Friday, February 8, 2013
My reservations about "ex-gay" labels (Why I'm bisexual and not ex-gay)
Recently a close ally in the fight for children's rights told me: "You aren't bisexual, stop saying you are. You are in a faithful marriage to a woman now."
I've gotten this a few times from people, so I would like to explain my position. First, let me explain that I denounce Equality California and the Southern Poverty Law Center for using the courts and California lawmakers to pester, shut down, and humiliate the ex-gay movement. Wayne Besen's Truth Wins Out is an entire network of people obsessed with sowing hate and contempt for people who call themselves ex-gay. The California law banning conversion therapy and the Southern Poverty Law Center's malicious lawsuit against JONAH are reprehensible, and I encourage people of good conscience to push the government to investigate these supposedly pro-gay outfits and prosecute them for violating the free speech and free association of others, as well as imposing duress conditions on the field of psychology -- something that undermines all of society's ability to benefit from counseling and mental health treatments.
Having said that, I do not feel right about the term "ex-gay," because such a term perpetuates the false notion that gayness is a state of all-consuming being, as opposed to merely being an act that people can choose to engage in or not. I never went to therapy to try to stop finding men attractive, so I guess I do not understand what happens in bona fide "ex-gay" therapy. Rather, when I have sought support from clergy or other counselors, I was interested in making good decisions for myself and my family, something that naturally encompassed the end of any sexual infidelity and avoidance of heavily gay environments where I might encounter greater sexual temptation to stray.
Bisexuality is a better description for people who once engaged in homosexuality and now find themselves committed to the opposite sex. To say I am bisexual is to say that I'm still the same person I was, in a sense; the friends I made and wisdom I acquired in my many years in the gay community is not something I wish to renounce or impugn. My novels and much of my nonfiction still draws unapologetically from my experiences in that world. It would be a great loss to cut it out of my life.
It is healthy to admit that one finds beauty in the same sex, because if you admit it, then it is easier to be practical about avoiding tempting situations. If you acknowledge the beauty, moreover, it is easier for you, it seems, to differentiate between looking and touching, between visual appreciation and physical consummation. There's nothing wrong with admitting that the same sex includes breathtakingly gorgeous specimens, many of whom one might want to emulate for their grooming, poise, physical fitness, or God-given charisma. If you walk around thinking you've been "cured," then you might not have control over your situation. You might get blindsided by an attractive object of temptation, and not understanding your sudden "relapse," fall to the lure of pleasure.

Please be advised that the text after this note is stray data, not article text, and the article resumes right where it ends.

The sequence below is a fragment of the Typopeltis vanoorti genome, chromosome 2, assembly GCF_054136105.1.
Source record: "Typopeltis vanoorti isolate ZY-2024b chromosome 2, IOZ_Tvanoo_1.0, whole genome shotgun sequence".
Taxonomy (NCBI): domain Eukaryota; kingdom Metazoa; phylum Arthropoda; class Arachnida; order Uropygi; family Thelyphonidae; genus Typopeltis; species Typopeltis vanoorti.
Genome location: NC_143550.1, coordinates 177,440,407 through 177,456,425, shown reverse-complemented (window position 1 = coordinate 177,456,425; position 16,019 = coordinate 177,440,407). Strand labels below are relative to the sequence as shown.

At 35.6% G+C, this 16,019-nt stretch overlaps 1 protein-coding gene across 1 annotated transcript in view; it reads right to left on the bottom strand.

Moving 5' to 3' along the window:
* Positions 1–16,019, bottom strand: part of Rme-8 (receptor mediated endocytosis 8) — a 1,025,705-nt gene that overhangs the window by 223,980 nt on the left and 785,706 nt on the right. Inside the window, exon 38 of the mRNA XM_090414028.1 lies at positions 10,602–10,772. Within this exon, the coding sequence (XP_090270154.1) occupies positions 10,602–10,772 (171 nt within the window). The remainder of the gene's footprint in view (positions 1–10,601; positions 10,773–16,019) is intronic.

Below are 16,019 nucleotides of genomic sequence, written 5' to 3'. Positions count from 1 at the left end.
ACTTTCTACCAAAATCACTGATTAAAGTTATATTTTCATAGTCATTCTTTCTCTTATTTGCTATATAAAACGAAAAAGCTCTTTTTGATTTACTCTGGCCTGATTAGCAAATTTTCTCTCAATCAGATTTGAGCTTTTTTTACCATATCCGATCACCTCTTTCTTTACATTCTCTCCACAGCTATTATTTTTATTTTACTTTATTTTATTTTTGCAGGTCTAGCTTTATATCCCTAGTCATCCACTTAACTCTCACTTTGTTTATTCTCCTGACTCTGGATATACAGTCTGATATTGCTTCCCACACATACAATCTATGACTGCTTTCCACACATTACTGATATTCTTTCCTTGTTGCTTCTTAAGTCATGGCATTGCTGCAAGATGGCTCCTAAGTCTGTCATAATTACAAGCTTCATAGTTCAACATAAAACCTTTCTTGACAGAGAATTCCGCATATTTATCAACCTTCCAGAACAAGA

Friendship is also extremely important, and in particular same-sex friendships. Patrick Fagan spoke with me at the Love and Fidelity Network conference in New Jersey, and confided that most men whom we knew personally, who went from homosexuality to heterosexual behavior, were able to change their behavior by making close, truly meaningful friendships with other men. Too often, "gay men" are men who have not benefited from having loyal, kind, and virtuous male friends; in seeking out such connections with other men, they end up sexualizing their hunt and undermining exactly the thing they yearn for. I fear that "ex-gays" may be so worried about emotional closeness to the same sex that they risk spurning the very emotional closeness with other men that will help them stop having sex with men and gain control over their lives.
My objections to the LGBT movement are not by and large religious, so this may explain why I do not connect very well to the discourse about ex-gays. I applaud them for choosing their identity and fighting for recognition. They are my allies in the fight against LGBT excesses, such as the tyrannical play for power over children and the insistence on eradicating gender from our definitions of marriage. But I am not ex-gay. I am bisexual, committed to a woman. If all goes well, I will never have sex with a man again, though the thought crosses my mind and I won't drive myself crazy trying to stamp out the thoughts. My wife is happy, I think, because I can focus on how much I love her rather than defining myself by how much I've extinguished things of my past.